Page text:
A 500-space parking garage that was relocated twice to ensure it would not impede or disrupt a downtown riding school or a soccer club has undergone yet another change.
The parkade is part of the multi-billion dollar expansion of the Queen Elizabeth II Health Sciences Centre.
That structure, which at last plan was to be built alongside Halifax's Museum of Natural History, has been shifted 90 degrees so that it will mostly front on Summer Street. That new plan by provincial authorities was presented last week to municipal politicians at Halifax City Hall.
According to John O'Connor, vice-president of infrastructure at Nova Scotia Lands, a provincial Crown corporation, the move will make it easier for large trucks to access the museum's loading docks and it will create two green spaces, instead of one.
"It's the same size as the 500 [space garage] that we planned," said O'Connor. "[The] exact same footprint, same number of cars, same number of stories."
O'Connor said the footings for the eight-storey building should go in starting in November.
The structure will be prefabricated and assembled on site. O'Connor said the parkade might be ready to open in about a year's time.
The structure is needed because an existing parking structure on Robie Street will be torn down to make room for expanded inpatient rooms, research facilities and a new cancer centre.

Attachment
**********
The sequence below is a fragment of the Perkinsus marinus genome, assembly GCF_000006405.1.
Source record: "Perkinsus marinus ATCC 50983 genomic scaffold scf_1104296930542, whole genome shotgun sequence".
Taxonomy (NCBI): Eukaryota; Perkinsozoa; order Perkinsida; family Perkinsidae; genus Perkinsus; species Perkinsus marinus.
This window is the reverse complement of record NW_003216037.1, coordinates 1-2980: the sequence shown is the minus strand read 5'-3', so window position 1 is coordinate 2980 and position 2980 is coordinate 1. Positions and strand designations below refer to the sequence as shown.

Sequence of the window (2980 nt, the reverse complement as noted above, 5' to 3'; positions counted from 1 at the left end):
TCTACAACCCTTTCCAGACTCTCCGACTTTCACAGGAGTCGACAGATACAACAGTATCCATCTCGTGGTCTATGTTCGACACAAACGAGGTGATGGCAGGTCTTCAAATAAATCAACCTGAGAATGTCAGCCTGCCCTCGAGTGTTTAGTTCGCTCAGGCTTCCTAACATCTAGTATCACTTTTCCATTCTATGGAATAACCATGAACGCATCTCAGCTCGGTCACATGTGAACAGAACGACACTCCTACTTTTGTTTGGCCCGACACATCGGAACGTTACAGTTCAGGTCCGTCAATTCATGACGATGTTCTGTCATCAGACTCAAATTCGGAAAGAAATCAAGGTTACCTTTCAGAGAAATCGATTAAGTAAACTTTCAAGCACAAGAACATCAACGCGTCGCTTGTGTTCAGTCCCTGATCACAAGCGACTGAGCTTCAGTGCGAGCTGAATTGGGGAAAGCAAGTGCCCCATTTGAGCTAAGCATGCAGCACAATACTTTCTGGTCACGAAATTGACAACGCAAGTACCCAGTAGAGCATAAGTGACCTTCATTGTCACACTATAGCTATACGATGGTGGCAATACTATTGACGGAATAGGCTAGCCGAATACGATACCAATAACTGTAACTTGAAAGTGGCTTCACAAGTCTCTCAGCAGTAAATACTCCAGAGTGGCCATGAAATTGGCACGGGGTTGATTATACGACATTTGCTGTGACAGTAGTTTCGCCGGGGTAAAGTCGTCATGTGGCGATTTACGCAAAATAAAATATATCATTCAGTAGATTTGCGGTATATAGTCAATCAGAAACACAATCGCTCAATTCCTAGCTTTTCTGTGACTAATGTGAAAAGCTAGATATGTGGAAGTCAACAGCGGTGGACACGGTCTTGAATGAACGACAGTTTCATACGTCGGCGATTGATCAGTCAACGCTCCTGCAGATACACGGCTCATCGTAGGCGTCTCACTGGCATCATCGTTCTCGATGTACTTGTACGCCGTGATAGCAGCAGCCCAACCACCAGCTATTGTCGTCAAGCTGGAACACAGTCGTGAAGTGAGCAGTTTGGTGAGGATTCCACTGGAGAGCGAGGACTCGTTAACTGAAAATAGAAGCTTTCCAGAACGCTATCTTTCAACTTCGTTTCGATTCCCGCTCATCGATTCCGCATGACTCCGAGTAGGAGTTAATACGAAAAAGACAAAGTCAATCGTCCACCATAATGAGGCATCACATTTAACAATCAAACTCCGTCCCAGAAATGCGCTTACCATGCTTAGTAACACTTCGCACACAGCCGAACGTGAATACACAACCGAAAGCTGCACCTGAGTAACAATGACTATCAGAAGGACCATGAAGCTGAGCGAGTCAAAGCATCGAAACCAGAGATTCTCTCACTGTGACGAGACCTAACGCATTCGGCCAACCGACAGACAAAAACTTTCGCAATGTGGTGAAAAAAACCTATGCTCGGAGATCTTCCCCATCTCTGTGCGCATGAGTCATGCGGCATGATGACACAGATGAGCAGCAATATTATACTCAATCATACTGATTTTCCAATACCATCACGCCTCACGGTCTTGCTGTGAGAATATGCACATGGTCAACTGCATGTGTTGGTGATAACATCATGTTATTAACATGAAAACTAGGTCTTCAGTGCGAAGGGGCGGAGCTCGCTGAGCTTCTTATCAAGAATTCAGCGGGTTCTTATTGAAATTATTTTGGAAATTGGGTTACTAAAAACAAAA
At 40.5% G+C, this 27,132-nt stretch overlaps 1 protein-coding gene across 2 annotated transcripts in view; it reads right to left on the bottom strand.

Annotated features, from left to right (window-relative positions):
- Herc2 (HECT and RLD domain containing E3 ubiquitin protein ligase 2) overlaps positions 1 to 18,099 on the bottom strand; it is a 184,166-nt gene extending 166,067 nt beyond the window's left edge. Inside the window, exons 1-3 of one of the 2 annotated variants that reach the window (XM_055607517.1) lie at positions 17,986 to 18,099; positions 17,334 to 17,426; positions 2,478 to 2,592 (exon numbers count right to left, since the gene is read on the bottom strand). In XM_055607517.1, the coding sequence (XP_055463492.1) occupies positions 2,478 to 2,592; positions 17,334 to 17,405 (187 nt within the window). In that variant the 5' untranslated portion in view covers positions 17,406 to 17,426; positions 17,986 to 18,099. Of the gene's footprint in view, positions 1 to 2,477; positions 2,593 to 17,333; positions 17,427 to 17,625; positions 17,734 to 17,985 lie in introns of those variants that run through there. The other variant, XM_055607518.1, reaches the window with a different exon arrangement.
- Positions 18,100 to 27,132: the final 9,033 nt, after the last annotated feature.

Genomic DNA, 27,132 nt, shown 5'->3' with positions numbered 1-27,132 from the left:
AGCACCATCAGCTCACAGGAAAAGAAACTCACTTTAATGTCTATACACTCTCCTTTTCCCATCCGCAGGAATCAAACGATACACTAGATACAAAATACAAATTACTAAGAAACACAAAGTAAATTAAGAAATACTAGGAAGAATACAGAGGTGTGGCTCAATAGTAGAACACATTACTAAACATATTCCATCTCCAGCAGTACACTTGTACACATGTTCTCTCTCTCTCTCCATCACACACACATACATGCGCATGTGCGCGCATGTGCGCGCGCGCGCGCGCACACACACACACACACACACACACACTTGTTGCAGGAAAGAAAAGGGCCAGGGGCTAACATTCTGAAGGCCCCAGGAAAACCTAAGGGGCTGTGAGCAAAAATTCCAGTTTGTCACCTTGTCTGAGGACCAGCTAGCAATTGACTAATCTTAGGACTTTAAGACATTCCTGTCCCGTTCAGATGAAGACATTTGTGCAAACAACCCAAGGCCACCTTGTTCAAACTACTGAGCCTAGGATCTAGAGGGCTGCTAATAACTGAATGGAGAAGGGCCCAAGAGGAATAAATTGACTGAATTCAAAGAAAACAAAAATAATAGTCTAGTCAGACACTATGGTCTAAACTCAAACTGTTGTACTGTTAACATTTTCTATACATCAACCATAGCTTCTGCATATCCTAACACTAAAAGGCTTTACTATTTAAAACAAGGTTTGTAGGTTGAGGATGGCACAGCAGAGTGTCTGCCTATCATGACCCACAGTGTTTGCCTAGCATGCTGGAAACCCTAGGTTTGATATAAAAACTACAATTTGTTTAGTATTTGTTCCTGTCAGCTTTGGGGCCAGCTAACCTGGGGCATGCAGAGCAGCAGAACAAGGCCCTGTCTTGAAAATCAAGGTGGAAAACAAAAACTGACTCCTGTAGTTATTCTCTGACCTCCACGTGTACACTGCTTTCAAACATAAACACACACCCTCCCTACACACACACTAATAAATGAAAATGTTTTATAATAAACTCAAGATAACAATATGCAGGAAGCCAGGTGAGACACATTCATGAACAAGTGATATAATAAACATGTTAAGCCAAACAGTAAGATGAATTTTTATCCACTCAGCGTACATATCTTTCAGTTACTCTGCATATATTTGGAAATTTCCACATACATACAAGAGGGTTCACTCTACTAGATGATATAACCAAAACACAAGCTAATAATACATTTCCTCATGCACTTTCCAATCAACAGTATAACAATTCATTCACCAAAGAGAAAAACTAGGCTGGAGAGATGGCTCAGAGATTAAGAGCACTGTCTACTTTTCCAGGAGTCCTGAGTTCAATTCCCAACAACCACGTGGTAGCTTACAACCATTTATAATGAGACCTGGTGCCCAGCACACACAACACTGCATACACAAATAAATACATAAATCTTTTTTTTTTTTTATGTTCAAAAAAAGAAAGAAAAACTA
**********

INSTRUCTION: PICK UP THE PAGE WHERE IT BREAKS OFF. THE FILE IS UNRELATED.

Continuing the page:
O'Connor said the Summer Street parkade needed to be completed before any of that other work can go ahead.
"This will be done before we take down the other garage," he said. "It won't replace all the vehicles that are in the other garage, but it's the best we can do right now."
Based on anticipated demand, there will be a need for roughly 2,700 parking spaces once the redevelopment is complete. The current plan falls short by more than 400 spaces, which will be a major problem for hospital employees.
"We've had conversation with other landlords to see if they can make up some more spaces that would be available for staff within walking distance."
Peggy Cameron of Friends of Halifax Commons was no more impressed with the new plan than previous ones on land that was originally set aside for the public good.
"I guess the two issues are reducing reliance on individual cars and preserving the little remaining green space on the Halifax Common," she told CBC News on Monday. "About 20 to 25 per cent of the Halifax Common is [already] used for parking and the vast majority of that is for hospitals."
She said it all removes green space.
"It's putting a pedway across Summer Street and it's still abdicating the role that the Nova Scotia Health Authority has in reducing reliance on vehicles," said Cameron.
"We know that these are contributing to climate change. We know that vehicle emissions are contributing to health effects."
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